Field + Supply, the maker and artisan fair is what design-savvy people mean when they say something is “curated” or “edited.” You will be able to buy a butter churn–but it will be because you are purposefully going off the grid for your dairy needs. You could buy an axe, but it will be one that you could proudly display on the wall of your Bushwick loft. The event, founded in 2014 by New York designer Brad Ford as an upscale riff on a typical crafts fair, will kick off its first spring fling this Memorial Day weekend, starting at 2pm on Friday, May 24, and running through Sunday, May 26.
With some 144 exhibitors, the Field + Supply Spring MRKT will sell you everything (except the vowels)—from a burnished coal coffee table (furniture designer Jim Zivic makes pieces for the likes of Kylie Jenner and Lou Reed) to an “Upstate and Chill” mug (from Hamilton & Adams). The artisan extravaganza, which hosted about 7,000 visitors last fall, will be held located at the Hutton Brickyards, a reclaimed former industrial site right smack on the Hudson River.
The New York Times recently called the Hudson Valley the new Hamptons. Trendy, design-forward festivals like this one, set to a splendid natural backdrop (and with plenty of parking), are the sweet spot Upstate offers.
Field + Supply’s usual fall vibe (the event historically happens on Columbus Day weekend) is replaced by a decidedly summer-leaning ethos. The riverside venue will be filled with groupings of high-design Adirondack chairs and lounging hammocks, plus lawn games like horseshoes. Food and drink vendors (Bread Alone bakery, Rosie’s Empanadas, Raven & Boar, Village Coffee, Aba’s Falafel, Oyster Party, and more.) will be clustered at one end, near an expanse of picnic tables with water views. From there, you can dive into a a PB Krispie ice cream sandwich from artisanal creamery Nancy’s of Woodstock, or, for a grown-up desser, try a Stonecutter Spirits cocktail or a refreshing draught from Aaron Burr Cider.
A stylish crowd flocks to Field + Supply, much to the consternation of their friends stuck back in the city. Follow our guide to Field + Supply to impress those at home with the sublime Instagram-ability of your weekend—from lodgings to dinner plates to shopping haul. The Field + Supply site offers loads of nearby ideas for where to stay and eat—but we’ve compiled our own list, plus some of our favorite can’t-miss vendors—to help you make a weekend of Field + Supply Spring MRKT.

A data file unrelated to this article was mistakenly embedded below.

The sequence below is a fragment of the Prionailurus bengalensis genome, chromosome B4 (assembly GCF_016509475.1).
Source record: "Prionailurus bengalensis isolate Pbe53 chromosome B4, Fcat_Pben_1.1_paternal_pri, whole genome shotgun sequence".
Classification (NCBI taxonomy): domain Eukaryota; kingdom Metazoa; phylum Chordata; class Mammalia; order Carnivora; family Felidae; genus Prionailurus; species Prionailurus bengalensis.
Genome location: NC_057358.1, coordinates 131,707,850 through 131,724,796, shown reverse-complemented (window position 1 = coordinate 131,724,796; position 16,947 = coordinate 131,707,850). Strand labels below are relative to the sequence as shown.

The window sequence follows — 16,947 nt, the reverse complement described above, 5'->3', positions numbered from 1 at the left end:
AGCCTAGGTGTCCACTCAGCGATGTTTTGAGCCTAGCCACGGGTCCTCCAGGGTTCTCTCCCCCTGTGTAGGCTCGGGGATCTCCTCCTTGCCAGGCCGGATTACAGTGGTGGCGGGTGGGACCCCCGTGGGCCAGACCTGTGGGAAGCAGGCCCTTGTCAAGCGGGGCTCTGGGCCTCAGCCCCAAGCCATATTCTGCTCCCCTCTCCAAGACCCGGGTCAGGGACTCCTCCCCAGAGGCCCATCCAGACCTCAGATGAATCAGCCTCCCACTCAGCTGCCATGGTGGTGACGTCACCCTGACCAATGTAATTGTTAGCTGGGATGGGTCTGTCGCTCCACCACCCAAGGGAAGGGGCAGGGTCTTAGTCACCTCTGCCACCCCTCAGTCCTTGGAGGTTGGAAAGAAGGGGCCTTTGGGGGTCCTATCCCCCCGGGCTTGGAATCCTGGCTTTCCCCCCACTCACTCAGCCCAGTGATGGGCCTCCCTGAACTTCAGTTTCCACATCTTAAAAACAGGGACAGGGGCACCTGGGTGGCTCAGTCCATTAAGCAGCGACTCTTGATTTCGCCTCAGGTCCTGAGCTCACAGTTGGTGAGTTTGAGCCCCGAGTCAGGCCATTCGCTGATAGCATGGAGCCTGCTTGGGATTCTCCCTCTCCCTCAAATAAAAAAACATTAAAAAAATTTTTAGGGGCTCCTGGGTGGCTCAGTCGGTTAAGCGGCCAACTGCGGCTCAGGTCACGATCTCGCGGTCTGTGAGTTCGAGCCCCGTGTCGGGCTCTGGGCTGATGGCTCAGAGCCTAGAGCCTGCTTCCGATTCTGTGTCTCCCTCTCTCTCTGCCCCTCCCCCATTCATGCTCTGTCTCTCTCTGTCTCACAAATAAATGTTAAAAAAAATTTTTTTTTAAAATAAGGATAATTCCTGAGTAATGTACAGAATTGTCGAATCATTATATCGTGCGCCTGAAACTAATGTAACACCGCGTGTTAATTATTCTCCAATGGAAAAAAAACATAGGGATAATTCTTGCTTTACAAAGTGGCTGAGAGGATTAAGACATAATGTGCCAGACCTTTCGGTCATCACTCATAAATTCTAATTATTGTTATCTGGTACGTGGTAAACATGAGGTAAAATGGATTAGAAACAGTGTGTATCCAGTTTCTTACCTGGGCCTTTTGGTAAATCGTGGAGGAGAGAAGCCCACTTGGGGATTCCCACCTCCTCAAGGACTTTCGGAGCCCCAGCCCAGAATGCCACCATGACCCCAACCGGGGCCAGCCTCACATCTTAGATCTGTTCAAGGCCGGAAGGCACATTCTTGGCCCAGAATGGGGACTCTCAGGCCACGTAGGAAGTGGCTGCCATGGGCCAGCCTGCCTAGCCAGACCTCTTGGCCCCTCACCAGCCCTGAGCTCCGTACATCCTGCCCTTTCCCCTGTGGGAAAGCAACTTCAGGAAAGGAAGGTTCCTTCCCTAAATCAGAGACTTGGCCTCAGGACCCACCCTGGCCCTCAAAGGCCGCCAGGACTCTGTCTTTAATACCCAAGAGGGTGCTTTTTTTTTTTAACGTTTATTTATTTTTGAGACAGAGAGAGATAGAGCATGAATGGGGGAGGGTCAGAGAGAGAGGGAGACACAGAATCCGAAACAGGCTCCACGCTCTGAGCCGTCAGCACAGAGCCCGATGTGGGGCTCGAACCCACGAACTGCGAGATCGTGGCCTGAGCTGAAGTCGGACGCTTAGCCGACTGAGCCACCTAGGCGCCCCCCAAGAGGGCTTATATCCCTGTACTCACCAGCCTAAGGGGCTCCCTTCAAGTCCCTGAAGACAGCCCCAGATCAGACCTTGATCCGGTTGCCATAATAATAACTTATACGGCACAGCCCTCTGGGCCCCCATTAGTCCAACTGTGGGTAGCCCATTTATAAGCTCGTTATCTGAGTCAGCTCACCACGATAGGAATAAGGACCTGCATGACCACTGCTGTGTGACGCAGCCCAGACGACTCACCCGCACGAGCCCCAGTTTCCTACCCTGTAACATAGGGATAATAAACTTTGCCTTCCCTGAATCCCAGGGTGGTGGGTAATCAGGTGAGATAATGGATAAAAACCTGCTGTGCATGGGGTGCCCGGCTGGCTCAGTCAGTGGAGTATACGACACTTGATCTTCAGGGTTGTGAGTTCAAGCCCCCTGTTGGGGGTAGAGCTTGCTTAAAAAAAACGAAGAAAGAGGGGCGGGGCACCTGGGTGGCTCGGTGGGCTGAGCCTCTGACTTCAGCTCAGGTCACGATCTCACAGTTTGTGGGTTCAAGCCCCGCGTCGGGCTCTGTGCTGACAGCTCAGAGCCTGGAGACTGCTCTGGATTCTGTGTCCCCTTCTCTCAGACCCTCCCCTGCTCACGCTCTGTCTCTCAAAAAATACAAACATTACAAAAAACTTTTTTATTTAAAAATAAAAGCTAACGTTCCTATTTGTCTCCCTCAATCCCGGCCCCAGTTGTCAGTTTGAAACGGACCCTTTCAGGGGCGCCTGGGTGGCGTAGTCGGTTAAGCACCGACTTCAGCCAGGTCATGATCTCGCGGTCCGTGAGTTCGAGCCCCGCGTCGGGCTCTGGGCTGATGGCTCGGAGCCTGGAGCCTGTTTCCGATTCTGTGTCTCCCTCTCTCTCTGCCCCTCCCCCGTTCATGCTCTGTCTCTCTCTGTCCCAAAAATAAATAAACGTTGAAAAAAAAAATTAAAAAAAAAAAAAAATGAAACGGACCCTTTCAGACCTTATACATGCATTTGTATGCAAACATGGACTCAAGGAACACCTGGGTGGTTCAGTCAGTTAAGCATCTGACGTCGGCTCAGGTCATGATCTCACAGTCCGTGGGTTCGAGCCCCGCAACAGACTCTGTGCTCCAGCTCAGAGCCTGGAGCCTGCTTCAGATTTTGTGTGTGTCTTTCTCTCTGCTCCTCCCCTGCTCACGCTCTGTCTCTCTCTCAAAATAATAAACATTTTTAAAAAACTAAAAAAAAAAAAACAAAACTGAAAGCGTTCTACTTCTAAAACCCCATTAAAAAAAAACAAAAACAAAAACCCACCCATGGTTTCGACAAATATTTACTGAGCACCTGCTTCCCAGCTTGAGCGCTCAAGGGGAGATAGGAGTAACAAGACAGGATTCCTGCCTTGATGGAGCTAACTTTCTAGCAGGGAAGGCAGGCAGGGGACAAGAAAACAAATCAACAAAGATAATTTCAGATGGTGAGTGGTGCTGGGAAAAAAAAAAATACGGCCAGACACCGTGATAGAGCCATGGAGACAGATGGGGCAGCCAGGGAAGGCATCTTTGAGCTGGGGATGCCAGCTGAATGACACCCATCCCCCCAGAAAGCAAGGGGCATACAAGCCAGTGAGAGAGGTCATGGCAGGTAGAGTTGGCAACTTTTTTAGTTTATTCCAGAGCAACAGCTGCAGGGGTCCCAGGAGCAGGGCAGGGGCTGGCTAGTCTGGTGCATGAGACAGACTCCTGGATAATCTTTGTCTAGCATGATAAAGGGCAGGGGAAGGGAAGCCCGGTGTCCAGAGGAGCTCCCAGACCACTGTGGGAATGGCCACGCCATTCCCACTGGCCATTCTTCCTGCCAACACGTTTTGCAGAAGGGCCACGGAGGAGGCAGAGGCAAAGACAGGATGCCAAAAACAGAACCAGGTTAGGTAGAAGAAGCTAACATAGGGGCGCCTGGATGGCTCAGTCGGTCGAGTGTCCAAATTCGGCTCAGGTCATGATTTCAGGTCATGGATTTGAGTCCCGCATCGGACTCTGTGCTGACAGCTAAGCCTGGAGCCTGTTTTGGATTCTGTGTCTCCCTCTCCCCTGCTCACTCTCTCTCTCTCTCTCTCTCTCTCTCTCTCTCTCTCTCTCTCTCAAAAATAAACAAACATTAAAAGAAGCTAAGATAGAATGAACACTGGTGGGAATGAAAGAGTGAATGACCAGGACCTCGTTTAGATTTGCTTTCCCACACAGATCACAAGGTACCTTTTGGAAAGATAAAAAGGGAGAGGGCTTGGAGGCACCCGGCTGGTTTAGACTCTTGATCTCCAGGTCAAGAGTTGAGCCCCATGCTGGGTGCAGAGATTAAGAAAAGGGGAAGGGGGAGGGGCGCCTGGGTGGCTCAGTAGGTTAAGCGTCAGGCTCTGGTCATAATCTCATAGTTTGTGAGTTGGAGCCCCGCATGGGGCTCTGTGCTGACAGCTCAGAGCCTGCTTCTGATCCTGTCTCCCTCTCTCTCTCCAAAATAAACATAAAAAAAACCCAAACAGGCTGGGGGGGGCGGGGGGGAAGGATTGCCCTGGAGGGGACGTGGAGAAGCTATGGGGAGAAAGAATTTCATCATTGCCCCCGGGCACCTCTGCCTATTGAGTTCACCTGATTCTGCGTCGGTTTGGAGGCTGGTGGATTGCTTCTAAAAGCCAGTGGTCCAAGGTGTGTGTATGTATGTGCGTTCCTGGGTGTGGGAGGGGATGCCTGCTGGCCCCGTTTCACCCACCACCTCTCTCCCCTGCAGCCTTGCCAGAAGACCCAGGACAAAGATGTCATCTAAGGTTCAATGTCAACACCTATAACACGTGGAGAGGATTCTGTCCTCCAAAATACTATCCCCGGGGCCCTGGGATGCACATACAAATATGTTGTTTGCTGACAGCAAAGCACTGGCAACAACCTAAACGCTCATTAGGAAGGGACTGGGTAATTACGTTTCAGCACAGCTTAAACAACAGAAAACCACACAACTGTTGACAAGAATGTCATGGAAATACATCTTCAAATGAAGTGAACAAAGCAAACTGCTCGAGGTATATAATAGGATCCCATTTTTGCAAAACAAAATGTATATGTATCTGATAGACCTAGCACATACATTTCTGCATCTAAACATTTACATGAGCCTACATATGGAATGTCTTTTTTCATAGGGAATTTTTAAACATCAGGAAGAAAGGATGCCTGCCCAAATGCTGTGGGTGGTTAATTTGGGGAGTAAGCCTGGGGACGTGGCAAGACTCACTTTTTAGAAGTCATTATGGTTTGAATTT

Where to stay
You have plenty of lodging choices, as Kingston is not too far from tourist-friendly destinations such as Rhinebeck (11 miles), Hudson (30 miles), and Tivoli (15 miles). However, your the downside of that proximity is that many city-dwellers choose Memorial Day weekend to kick off their summers, so many accommodation favorites are already full up (like The Forsyth B&B in Kingston). We asked proprietor Tamara Ehlin for her tips on scoring a hotel room on such a sought-after holiday. “My best advice is to book early and always book directly with the hotel (not through an online travel agency like booking.com),” she says. “If you don’t [get in], call and ask to be placed on a waiting list in case there are cancellations. And, if you miss that window, call on Thursday before the long weekend to see if there have been any cancellations.” (She says that October is their busiest month, so consider booking ahead for next fall’s Field + Supply.)
Here are some nearby Hudson Valley hotels and inns worth checking out.
Get a taste of creative hospitality courtesy of artist-owners Brice and Helen Marden at this spot in a century-old building. The decor at Hotel Tivoli is bright and eclectic, with purple-tinted wood floors, Murano glass lamps, sputnik chandeliers, and furniture by the likes of Jean Prouvé and local artisans, not to mention all the eye-catching art by the Mardens and their friends (Francesco Clemente, Rene Ricard, etc. etc.). As of now, it still has some availability (there’s a two-night minimum on weekends), such as Room 1, with a queen bed in a pink metal Parsons frame topped with luxe bedding from ABC Carpet & Home.
The Hudson Milliner
This guesthouse and inn on Warren Street, Hudson’s main drag, offers four beyond-charming guest suites (The Cloche, The Top Hat, The Bowler, The Fedora) in a former hat factory—and still has room. The decor at Hudson Milliner is a mix of Victorian claw-foot tubs and plaster moldings, sleigh beds and exposed beams, farmhouse tables and original paintings. The kitchenettes have vintage cooking stoves and retro fridges (like a canary-yellow mid-century Philco), making it easy to entertain in a home-y atmosphere.
Scribner’s Catskill Lodge
If you love a good woodsy lodge experience, this 38-room inn in Hunter is about 33 miles from the Brickyards. Go to Scribner’s if you like sweeping views of the Catskills Mountains, rain showers [in the bathroom], pristine white beds, floor-to-ceiling windows, dark wood floors, and the occasional wood stove. There’s also a farm-fresh restaurant, Prospect, onsite and a deck off the bar with a fire pit for late night fun.